Although Japan has reduced its Russian energy imports since Moscow's invasion of Ukraine in February 2022, it has kept stakes in several fossil fuel projects in the country for its energy security.

"The project is an extremely important source in terms of stable energy supply for Japan," Nakanishi, whose company holds a 10% stake in the Gazprom-led GAZP.MM Sakhalin-2 LNG project in Russia's far east, told a briefing.

"We are carefully watching the situation," he added.

Japan reduced LNG purchases from Russia by 11% last year to 6.1 million metric tons, with supplies otherwise dominated by Australia and Malaysia. Moscow remains Japan's third biggest LNG supplier with a 9% share last year.

The United States, Japan's closest ally and from whom it has increased LNG purchases by nearly 34% last year, has recently paused approvals for new LNG export licences.

Last week, Japan's Mitsui & Co 8031.Tsaid it has put aside 13.6 billion yen ($91 million) in additional provisions on its minority stake in the U.S.-sanctioned Arctic LNG 2 project led by Russian private gas producer Novatek NVTK.MM.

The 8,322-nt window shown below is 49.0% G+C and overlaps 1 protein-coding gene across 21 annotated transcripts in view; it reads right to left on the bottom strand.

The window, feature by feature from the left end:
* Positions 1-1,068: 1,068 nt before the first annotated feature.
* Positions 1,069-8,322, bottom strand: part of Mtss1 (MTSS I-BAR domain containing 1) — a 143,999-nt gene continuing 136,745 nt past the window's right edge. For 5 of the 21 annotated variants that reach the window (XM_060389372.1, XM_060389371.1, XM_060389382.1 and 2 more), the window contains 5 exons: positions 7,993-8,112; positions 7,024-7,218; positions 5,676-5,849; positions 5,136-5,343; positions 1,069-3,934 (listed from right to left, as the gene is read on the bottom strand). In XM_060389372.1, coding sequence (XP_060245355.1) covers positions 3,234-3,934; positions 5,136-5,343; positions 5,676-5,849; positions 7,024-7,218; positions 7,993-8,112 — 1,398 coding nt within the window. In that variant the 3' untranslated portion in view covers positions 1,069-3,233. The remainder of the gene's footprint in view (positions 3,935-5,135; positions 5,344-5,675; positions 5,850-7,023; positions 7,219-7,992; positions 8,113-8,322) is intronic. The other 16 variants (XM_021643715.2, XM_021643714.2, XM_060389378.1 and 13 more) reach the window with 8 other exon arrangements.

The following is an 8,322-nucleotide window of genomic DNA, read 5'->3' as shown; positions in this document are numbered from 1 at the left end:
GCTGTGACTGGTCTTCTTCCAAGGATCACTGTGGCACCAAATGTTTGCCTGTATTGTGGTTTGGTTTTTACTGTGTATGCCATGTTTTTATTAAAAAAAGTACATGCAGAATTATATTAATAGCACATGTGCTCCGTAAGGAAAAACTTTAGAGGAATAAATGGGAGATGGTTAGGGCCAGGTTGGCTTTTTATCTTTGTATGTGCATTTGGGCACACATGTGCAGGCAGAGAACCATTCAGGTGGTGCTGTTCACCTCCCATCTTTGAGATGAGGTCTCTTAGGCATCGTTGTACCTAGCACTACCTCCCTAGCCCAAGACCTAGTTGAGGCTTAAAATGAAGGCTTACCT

Did any Western country condemn Japan for pursuing energy deals with Russia? I am surprised that although Japan reduced its Russian energy imports, it has kept stakes in several fossil fuel projects in Russia for its energy security. Did any Western country condemn Japan for doing so?

  • 1
    You're kinda assuming that everyone in Japan is comfy with those projects still, which might not be the case. "Japan's Mitsui and Co 8031.T has decided to pull its employees out of Russia's Arctic LNG 2 liquefied natural gas (LNG) project, the Sankei newspaper reported on Tuesday, citing several sources, in yet another blow for the project." reuters.com/markets/commodities/… Commented Feb 8 at 5:22
  • TotalEnergies also has a 10% share in that Arctic project, just like the Japanese firms, so one might guess France didn't criticize that (although some French politicians were implicitly critical of TotalEnergies' participation in Azerbaijan.) Anyhow, it's obvious the US doesn't like that Russian Arctic project since they sanctioned it. Loud condemnations of Japan/France participation might not be heard, but are a bit obvious/implicit in the sanctions. Commented Feb 8 at 5:34
  • US sanctions appear to prevent TotalEnergies from getting any profit off that project, so while they may put a brave face about it and trumpet the tech achievement... they were pretty much left holding the bag. Commented Feb 8 at 5:42


You must log in to answer this question.